Fargo brewer Chris Anderson is crafting the future of malt production

In 2015, the craft beer industry brought in more than $22 billion– a 16% growth in sales from the year prior. Small breweries are big business nowadays, and few know the business better than Fargo Brewing Company co-founder Chris Anderson.

“We still represent a very small part of the overall market share, and I think there’s still a lot of room for craft to grow,” Anderson said. “But I think we’re seeing a shift in the way the market is being approached…We are seeing a lot of breweries that are focusing more on servicing their local markets and their local needs.”

This shift is due primarily to increased consumer demands for flavor, freshness, and farm-to-table ingredients. But according to Anderson, there is still one step in the craft brewing process where these demands have not been met.

“Craft brewers tend to like to know where their raw ingredients are coming from, they like to have that connection because that’s something they can pass on to their consumers who value the transparency and farm-to-table concept,” he said. “Hops you can do that with in brewing, but you can’t really do that with malt.”

Malt is created by allowing barley to germinate in water, then drying it with hot air. The malting process develops the enzymes required for modifying the barley’s starches into sugars and, along with the equipment it requires, has historically been left up to a handful of large companies– leaving ambitious craft brewers to create their own rudimentary equipment, germinating barley on concrete floors and turning it with shovels. It his time-consuming, physically intensive work.

“I wasn’t really interested in flipping malt with a shovel, so I decided that there had to be a better way to do this,” Anderson said. And so, he invented Intelligent Malt.

Innovative solutions for craft malting

Intelligent Malt gets involved at every link in the supply chain. Currently, the company offers the ability to buy and sell raw, malting-grade barley through their online platform. By the end of 2016, Anderson hopes to commercialize a downsized, modernized piece of malting equipment.

This equipment, which Anderson has constructed with help from Appareo Systems, takes the manual labor out of malting and replaces it with precise sensor control technology, controllable feedback loops, and advanced algorithms for determining recipe parameters.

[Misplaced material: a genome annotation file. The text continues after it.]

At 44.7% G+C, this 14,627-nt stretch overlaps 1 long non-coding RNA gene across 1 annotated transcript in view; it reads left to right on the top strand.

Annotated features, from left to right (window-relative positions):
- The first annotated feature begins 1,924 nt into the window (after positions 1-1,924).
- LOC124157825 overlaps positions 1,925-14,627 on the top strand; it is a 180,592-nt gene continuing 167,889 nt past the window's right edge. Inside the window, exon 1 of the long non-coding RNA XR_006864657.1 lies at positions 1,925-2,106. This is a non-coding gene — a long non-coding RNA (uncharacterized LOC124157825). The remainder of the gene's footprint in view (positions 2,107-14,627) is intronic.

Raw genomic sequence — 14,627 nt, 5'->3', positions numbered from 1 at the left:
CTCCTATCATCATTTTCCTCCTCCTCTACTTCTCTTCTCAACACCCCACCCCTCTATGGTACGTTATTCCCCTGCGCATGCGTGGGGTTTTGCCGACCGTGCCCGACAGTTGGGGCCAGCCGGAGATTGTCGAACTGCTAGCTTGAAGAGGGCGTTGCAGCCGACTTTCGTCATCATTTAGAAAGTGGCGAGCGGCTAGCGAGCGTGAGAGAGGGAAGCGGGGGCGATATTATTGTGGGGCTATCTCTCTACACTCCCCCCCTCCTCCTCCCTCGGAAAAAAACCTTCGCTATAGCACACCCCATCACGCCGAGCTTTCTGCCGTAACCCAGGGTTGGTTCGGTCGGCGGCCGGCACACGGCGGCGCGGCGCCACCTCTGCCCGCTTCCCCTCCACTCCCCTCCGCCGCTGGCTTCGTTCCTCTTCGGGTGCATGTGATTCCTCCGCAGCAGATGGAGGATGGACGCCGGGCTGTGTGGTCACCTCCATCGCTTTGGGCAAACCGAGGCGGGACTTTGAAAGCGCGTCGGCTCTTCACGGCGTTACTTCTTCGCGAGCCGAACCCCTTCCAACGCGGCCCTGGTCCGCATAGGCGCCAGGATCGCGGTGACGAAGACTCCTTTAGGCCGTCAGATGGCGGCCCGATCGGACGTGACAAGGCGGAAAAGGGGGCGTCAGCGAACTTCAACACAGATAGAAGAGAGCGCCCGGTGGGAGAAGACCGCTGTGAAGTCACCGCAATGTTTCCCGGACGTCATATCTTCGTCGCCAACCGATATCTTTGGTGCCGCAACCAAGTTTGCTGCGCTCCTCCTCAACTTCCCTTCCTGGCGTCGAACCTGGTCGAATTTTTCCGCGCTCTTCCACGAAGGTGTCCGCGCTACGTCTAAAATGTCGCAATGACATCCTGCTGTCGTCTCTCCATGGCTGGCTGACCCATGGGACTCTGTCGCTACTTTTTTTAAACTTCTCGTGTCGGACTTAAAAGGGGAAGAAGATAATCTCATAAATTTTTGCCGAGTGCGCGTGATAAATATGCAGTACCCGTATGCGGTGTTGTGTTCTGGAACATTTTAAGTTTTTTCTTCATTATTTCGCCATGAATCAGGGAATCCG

“The process for making malt has been the same since people discovered how to make malt,” Anderson said. “We’re taking very old, ancient technology, creating malt, and we are putting modern day sensibilities and fairly advanced control systems around it. We’re basically combining the old and the new.”

Intelligent Malt is looking to sell the equipment to those who wish to start their own malting companies, as well as barley farmers who wish to become a partner with the company. In such a partnership Intelligent Malt approaches the market, connects to brewers and distillers looking to purchase malt, and sends orders to the farmer. The partner executes each particular order, and Intelligent Malt ships the final products back to the brewers.


“How it Works” (image courtesy of intelligentmalt.com)

Along with the automated process inside of the tanks, Intelligent Malt utilizes a global cloud-based strategy through which they can communicate with machines over large geographical distances. This strategy will create a diffuse production network, potentially across all of North America, as well as allow consumers to connect to individual machines and see what is happening to their orders as they are being processed.

Intelligent Malt creates relationships between growers, maltsters, and brewers– and when all parties get involved, everybody wins. For farmers, there is an economic advantage: rather than selling raw barley for somewhere around $6 a bushel (just pennies per pound), they can sell finished malt product for 65 cents a pound. Brewers are given complete transparency with their supply chain, as well as the ability to customize their malt. And, most importantly, customers get the locally crafted taste that they crave.

Learn more about Chris Anderson and Intelligent Malt at 1 Million Cups, Wednesday September 14th at The Stage at Island Park.

Katie Beedy